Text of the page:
So You’re the Top 1% on Generic Social Network X. Great – Now What?


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You might be aware of a certain email that’s doing the rounds at the minute from LinkedIn that’s generating some online buzz.

In the email, LinkedIn shares its milestone of reaching 200 million users. Then they go one step further and add in (for certain users) where you personally fit into LinkedIn.

Some users received emails saying they were in the Top 1%. Some received saying they were in the Top 5%, and so on.

It’s a smart but lazy move on behalf of LinkedIn when it comes to some viral buzz around the platform.

Smart, because it plays to peoples’ egos (as Bilal Jaffery points out in a Facebook discussion around the email), and lazy, because this kind of short-term hit and ego-massaging offers little in the way of context and long-term value.

Top 1% of What, Exactly?

The email itself is pretty generic, as you can see from the screen grab below from the email received by my friend, Karim Kanji:

LinkedIn 1% BS

In Karim’s own words:

Thanks LinkedIn, but I’m calling bullshit on this.

It’s not only Karim who views this as no more than a numbers play by LinkedIn to create buzz, possibly due to their slip down the pecking order of social network user numbers when it comes to active users.

Over at MarketingTechBlog, Douglas Karr shares his view on the email:

This is the kind of campaign that drives me nuts. The percent is a ridiculous number that means nothing… truly nothing. If you’re a superstar in your field that is picky about who you connect with on LinkedIn, you didn’t get one of these emails. But if you’re in an industry with heavy recruitment with a big network… and you’re crappy at your job… you still received one of these emails.

At Soshable, J.D. Rucker, while congratulating LinkedIn on savvy marketing for stroking egos, muses:

When you really think about it, it’s not as much of an accomplishment as a great marketing ploy by LinkedIn to get their name out there and into conversations on Twitter. Top of mind… The math makes it seem less impressive. Even those who received the top 1% email might not have been as quick to brag about it had they realized they were one of over 2 million users to receive the honor.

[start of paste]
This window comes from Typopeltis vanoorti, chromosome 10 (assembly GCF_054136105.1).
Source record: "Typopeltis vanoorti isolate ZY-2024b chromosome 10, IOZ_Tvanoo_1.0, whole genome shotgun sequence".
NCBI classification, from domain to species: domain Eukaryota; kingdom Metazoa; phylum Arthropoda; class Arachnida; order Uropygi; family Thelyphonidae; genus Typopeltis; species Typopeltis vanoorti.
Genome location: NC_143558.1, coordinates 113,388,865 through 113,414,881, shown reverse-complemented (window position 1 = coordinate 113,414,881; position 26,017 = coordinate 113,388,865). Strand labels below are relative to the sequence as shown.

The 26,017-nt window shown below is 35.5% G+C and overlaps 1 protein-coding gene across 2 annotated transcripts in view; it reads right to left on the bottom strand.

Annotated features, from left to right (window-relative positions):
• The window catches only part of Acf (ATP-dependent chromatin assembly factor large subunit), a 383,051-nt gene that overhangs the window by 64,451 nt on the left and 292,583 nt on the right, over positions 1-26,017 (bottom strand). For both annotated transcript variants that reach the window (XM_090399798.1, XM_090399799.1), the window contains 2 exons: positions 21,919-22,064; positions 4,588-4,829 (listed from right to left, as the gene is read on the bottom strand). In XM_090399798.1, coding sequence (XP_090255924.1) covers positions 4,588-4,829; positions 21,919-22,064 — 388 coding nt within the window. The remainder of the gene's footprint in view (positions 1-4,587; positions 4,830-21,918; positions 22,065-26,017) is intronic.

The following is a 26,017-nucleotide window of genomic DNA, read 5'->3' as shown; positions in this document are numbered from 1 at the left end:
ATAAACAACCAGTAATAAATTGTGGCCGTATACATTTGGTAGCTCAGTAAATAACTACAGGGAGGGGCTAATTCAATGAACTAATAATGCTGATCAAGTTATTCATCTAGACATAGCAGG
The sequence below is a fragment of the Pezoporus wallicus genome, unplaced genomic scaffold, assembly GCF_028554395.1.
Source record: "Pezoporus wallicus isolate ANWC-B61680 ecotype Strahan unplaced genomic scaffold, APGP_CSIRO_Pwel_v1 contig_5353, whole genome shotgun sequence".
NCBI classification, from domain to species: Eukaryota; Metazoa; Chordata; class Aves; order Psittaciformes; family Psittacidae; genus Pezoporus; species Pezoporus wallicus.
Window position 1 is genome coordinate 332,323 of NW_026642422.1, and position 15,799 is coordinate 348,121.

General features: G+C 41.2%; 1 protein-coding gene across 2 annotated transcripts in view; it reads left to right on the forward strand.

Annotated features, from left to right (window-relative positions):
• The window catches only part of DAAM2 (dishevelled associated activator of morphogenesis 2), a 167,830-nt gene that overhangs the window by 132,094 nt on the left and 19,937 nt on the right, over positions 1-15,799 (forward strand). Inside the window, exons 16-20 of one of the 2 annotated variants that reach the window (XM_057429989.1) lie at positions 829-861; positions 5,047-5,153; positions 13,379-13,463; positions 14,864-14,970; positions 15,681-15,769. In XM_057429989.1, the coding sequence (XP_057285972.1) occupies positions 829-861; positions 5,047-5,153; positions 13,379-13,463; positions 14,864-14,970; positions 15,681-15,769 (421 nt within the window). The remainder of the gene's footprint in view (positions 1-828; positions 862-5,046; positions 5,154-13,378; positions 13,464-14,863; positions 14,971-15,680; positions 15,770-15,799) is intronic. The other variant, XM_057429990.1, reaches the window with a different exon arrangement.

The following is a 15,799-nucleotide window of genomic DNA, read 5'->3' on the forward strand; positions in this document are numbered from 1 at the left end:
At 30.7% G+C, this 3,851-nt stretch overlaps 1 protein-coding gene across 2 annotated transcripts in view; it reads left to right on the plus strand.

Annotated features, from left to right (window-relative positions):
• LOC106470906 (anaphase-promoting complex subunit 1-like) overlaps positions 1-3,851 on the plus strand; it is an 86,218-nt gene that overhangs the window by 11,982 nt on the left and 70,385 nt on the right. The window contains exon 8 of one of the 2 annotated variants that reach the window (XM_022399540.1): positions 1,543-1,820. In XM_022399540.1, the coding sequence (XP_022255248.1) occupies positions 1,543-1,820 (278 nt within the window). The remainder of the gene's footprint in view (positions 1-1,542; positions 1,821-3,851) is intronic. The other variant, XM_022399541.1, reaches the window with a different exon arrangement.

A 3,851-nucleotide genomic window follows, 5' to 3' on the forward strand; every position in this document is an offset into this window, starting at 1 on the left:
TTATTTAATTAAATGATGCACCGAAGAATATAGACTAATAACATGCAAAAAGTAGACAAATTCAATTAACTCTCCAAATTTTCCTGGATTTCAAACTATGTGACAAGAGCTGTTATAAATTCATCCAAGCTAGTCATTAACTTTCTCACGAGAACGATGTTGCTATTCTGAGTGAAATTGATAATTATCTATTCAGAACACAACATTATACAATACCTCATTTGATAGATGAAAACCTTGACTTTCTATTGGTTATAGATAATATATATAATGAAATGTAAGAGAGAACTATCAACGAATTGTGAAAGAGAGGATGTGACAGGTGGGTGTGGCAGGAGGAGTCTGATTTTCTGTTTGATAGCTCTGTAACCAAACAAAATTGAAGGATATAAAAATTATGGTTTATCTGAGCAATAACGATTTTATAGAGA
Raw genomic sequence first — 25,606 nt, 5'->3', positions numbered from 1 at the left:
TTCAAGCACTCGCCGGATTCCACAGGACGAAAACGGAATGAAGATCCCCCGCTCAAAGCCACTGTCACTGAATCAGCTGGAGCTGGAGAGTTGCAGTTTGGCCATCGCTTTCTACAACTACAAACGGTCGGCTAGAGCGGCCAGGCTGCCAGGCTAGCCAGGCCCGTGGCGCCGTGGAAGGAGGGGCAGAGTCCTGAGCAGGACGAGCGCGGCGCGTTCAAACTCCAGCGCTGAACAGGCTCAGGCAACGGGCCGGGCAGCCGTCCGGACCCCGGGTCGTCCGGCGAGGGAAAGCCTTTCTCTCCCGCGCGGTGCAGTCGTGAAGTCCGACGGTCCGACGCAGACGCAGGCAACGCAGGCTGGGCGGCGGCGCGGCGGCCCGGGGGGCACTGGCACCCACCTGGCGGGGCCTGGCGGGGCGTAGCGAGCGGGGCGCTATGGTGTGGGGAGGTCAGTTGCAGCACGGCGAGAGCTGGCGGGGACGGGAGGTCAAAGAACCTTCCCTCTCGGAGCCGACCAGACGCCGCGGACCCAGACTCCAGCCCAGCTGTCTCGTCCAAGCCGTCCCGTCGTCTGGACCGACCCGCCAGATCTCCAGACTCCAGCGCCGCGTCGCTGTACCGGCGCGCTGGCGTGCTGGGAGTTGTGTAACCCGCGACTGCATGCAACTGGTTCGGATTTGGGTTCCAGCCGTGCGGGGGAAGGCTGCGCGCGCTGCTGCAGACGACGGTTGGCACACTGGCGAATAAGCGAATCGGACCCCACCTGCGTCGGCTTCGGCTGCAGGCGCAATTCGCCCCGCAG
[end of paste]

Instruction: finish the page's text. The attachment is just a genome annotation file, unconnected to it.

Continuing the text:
And this is what it boils down to – there’s a complete lack of context as to what the “award” really means.

Without Context, It’s An Empty Metric

If LinkedIn truly wanted to share who had the most viewed profiles on their network – and, by definition, who people should connect with from a business point of view – they should have included at least some modicum of context with the statement.

For LinkedIn’s message to offer value to me, I’d want to understand the following:

  • What does the 1% mean?
  • Who’s viewing these profiles – recruiters, headhunters, or just old colleagues and friends from high school?
  • What are the industry specifics of those viewing?
  • What’s the likelihood of all these views resulting in a job offer or consultancy hire?

These are just four basic but immediate questions that spring to mind. There’s much more value to be had in knowing it’s people that want to do business with you viewing your profile, rather than the majority of views coming from ex-colleagues and college buddies.

The email has been compared to a recent campaign by social scoring platform Kred, who sent out Top 1%, 5% and 10% emails to their users.

Kred top 1%

This email generated a great discussion over at Geoff Livingston’s Google+ account.

Andrew Grill, Kred CEO, stepped into the discussion to answer questions and criticism, much of which centred around the same mindset as that of the recent LinkedIn email – is it truly recognizing top users, or simply a mass market email to generate buzz?

One of the areas that Andrew accepted could have been better was the area of context within the email. Again, Kred – like LinkedIn – simply sent a generic message with the percentage of where a user fell inside the Kred database.